Friday, February 02, 2007

More on Molly

Mi amigo Mike Blackman (left) had a very nice rememberance of Molly Ivins in the Startlegram this morning. Mike's a talented writer, an even better editor and an even better human being. I remember when he hired Molly back in 1992, she said something to the effect of how could I say no to Mike when he came riding in to Austin on his Harley with his long hair and black leather jacket. How indeed, Molly.

Ken Bunting recalls that in Mike's piece this morning: "She was one of a kind, with a Texas-sized presence about her that was totally devoid of pretense. I'll never forget our trip to Austin to convince her she wanted to come to work for the Star-Telegram. We practiced our sales spiel over and over, trying our best to perfect it. But she told me many times she was sold the moment you walked into the Oasis restaurant wearing a leather jacket and no tie. She knew right away you were the kind of newspaper editor she wanted to work for." Mike was, and still is, a cool breeze.

Anyway, Mike made me laugh this morning when he described the challenge of editing Molly:

I finally got Molly on the phone, hemmed and hawed and cajoled and groveled and finally, after all the agonizing and sputtering, knowing how proud she was of her word choices and their impact, said something like: "Molly, I just want to be sure we want to say 'dildo' in the lead. I'm a little worried ..."

Mike also remembered how he introduced Molly to one of Tarrant County's most eminent Republicans, Richard Greene.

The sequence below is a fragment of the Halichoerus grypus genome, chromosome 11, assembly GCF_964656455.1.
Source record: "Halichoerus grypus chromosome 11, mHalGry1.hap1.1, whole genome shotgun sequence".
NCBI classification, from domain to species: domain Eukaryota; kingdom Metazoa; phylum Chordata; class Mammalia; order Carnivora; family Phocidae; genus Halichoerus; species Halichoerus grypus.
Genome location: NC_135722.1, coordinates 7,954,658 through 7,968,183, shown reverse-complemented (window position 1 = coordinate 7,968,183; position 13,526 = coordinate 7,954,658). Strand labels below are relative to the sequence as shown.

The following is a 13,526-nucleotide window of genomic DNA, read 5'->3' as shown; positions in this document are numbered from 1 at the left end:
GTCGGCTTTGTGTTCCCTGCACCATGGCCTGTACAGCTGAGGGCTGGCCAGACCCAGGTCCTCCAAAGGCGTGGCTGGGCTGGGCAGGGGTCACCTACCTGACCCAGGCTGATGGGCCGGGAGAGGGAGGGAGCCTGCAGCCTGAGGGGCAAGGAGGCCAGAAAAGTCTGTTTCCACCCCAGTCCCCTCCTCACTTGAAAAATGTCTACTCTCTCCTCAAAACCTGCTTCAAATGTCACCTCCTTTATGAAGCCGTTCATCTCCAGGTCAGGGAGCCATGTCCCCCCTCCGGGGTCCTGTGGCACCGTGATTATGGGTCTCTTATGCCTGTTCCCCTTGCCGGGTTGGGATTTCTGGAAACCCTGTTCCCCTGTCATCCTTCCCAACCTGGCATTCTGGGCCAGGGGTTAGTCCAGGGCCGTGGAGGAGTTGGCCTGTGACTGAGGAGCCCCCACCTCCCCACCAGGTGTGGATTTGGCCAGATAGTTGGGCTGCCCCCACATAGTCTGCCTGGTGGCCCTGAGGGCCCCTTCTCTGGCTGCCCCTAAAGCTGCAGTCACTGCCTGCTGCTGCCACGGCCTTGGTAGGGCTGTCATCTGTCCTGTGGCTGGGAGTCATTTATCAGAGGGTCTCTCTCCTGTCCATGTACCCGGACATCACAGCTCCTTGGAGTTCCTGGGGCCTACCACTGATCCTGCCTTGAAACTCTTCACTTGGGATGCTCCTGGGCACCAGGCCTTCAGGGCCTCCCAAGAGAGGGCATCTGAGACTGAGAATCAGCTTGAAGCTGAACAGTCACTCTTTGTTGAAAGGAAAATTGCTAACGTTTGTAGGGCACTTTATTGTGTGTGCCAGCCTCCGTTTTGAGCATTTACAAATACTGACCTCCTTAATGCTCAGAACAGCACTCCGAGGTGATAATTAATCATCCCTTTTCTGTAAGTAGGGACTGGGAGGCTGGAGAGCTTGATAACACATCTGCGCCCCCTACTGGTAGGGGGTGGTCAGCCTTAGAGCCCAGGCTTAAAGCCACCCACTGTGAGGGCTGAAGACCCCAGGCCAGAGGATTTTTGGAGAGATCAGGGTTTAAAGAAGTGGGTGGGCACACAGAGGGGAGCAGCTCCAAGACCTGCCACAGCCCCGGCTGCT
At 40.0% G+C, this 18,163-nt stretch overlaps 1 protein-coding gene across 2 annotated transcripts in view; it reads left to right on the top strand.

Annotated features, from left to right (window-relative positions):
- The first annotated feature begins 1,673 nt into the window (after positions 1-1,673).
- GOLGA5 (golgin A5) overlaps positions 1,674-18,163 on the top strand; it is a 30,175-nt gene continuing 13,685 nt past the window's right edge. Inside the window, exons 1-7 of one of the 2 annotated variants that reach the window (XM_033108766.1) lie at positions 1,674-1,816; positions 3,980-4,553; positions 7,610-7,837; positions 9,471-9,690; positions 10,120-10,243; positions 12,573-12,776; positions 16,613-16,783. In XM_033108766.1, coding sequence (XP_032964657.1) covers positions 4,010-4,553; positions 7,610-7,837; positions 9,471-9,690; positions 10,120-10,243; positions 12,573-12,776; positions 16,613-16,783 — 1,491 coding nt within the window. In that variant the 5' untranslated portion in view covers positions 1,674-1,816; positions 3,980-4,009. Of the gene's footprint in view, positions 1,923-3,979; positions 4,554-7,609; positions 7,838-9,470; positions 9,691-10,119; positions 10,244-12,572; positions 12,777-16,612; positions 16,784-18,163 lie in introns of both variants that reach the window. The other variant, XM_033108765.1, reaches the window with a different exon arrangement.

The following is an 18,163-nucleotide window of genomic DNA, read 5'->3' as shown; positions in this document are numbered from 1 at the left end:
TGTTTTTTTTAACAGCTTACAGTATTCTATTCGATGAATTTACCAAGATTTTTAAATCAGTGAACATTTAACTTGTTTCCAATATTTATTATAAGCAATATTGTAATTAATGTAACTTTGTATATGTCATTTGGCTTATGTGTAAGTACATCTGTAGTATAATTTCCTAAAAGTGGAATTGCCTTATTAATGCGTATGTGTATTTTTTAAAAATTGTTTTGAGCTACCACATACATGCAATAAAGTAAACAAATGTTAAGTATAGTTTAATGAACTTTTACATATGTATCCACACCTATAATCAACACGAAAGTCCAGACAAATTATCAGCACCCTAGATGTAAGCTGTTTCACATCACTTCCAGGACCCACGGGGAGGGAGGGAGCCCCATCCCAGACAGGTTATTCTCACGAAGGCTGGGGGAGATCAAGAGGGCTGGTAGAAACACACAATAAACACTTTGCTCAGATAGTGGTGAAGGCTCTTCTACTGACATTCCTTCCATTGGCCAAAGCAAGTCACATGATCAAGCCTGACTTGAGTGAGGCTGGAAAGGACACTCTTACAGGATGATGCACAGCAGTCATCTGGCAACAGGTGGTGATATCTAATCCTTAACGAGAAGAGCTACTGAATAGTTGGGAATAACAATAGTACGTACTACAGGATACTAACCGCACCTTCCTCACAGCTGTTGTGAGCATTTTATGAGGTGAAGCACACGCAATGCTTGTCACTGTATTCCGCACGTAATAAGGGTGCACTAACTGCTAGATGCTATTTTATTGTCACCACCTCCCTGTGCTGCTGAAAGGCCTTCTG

After picking her up at the airport, I swung by the auto dealership where then-Arlington Mayor Richard Greene worked. Mr. Republican himself -- think really tight underwear. As conservative as the political assembly line ever produced. But a straight shooter and good guy.

What the heck, I thought -- what poetry for Molly's first introduction to be to one of the Star-Telegram's most prominent detractors.

"I wouldn't say I was stunned," Greene recalled last night. "Let's just say I was surprised in the extreme."

The meeting lasted about 20 minutes. After each got over a mite of unease, they carried on like, if not long-long friends, cordial acquaintances. Both were gracious and good-humored and genuinely appreciated the incongruence of their encounter.

I remember thinking: Molly and Star-Telegram readers might just do all right together.

"Even conservative Republicans have to admit that with her use of words, her use of the language and her commentary and criticism, she gave Texas an identity," Greene said. "She helped the whole country understand Texans.

"I will always carry the memory of that meeting with me."

Nice words from Richard, who is a man as gracious as his comments. Nice work, Mike. Molly would have been proud.

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